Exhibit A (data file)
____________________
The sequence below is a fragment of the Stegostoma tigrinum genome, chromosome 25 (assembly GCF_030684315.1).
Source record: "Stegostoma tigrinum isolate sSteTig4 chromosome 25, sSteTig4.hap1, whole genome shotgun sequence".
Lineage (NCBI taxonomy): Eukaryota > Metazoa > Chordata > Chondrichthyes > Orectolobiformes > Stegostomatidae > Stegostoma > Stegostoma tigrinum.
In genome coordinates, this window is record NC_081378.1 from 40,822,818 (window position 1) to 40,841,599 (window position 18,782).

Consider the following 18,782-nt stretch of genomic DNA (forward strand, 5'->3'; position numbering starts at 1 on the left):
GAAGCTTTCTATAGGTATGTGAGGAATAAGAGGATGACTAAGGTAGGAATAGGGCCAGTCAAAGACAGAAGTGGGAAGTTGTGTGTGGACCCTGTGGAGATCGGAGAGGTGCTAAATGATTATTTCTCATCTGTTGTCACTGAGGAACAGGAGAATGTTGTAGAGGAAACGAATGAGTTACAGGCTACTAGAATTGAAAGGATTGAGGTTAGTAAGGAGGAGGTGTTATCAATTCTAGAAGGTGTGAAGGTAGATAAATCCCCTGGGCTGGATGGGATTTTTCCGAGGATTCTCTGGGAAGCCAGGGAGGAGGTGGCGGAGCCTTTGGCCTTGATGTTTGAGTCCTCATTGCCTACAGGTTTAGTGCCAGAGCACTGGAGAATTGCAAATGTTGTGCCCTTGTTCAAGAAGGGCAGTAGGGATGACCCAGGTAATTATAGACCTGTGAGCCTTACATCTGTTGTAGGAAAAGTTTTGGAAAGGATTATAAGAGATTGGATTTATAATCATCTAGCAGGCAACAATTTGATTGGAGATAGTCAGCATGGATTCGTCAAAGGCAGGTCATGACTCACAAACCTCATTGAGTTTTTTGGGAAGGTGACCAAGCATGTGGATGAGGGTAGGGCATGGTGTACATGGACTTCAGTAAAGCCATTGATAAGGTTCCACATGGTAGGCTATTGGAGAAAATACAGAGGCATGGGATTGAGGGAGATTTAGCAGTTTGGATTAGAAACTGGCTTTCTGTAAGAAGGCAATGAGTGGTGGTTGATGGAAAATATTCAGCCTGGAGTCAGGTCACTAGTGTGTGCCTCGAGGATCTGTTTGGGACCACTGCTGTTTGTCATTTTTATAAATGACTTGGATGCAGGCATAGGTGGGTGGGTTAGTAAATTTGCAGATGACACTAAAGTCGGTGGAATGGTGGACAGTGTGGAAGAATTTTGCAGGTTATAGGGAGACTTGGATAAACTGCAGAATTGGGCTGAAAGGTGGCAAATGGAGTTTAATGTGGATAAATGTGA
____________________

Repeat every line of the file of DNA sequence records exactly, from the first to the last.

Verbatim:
The sequence below is a fragment of the Stegostoma tigrinum genome, chromosome 25 (assembly GCF_030684315.1).
Source record: "Stegostoma tigrinum isolate sSteTig4 chromosome 25, sSteTig4.hap1, whole genome shotgun sequence".
Lineage (NCBI taxonomy): Eukaryota > Metazoa > Chordata > Chondrichthyes > Orectolobiformes > Stegostomatidae > Stegostoma > Stegostoma tigrinum.
In genome coordinates, this window is record NC_081378.1 from 40,822,818 (window position 1) to 40,841,599 (window position 18,782).

Consider the following 18,782-nt stretch of genomic DNA (forward strand, 5'->3'; position numbering starts at 1 on the left):
GAAGCTTTCTATAGGTATGTGAGGAATAAGAGGATGACTAAGGTAGGAATAGGGCCAGTCAAAGACAGAAGTGGGAAGTTGTGTGTGGACCCTGTGGAGATCGGAGAGGTGCTAAATGATTATTTCTCATCTGTTGTCACTGAGGAACAGGAGAATGTTGTAGAGGAAACGAATGAGTTACAGGCTACTAGAATTGAAAGGATTGAGGTTAGTAAGGAGGAGGTGTTATCAATTCTAGAAGGTGTGAAGGTAGATAAATCCCCTGGGCTGGATGGGATTTTTCCGAGGATTCTCTGGGAAGCCAGGGAGGAGGTGGCGGAGCCTTTGGCCTTGATGTTTGAGTCCTCATTGCCTACAGGTTTAGTGCCAGAGCACTGGAGAATTGCAAATGTTGTGCCCTTGTTCAAGAAGGGCAGTAGGGATGACCCAGGTAATTATAGACCTGTGAGCCTTACATCTGTTGTAGGAAAAGTTTTGGAAAGGATTATAAGAGATTGGATTTATAATCATCTAGCAGGCAACAATTTGATTGGAGATAGTCAGCATGGATTCGTCAAAGGCAGGTCATGACTCACAAACCTCATTGAGTTTTTTGGGAAGGTGACCAAGCATGTGGATGAGGGTAGGGCATGGTGTACATGGACTTCAGTAAAGCCATTGATAAGGTTCCACATGGTAGGCTATTGGAGAAAATACAGAGGCATGGGATTGAGGGAGATTTAGCAGTTTGGATTAGAAACTGGCTTTCTGTAAGAAGGCAATGAGTGGTGGTTGATGGAAAATATTCAGCCTGGAGTCAGGTCACTAGTGTGTGCCTCGAGGATCTGTTTGGGACCACTGCTGTTTGTCATTTTTATAAATGACTTGGATGCAGGCATAGGTGGGTGGGTTAGTAAATTTGCAGATGACACTAAAGTCGGTGGAATGGTGGACAGTGTGGAAGAATTTTGCAGGTTATAGGGAGACTTGGATAAACTGCAGAATTGGGCTGAAAGGTGGCAAATGGAGTTTAATGTGGATAAATGTGA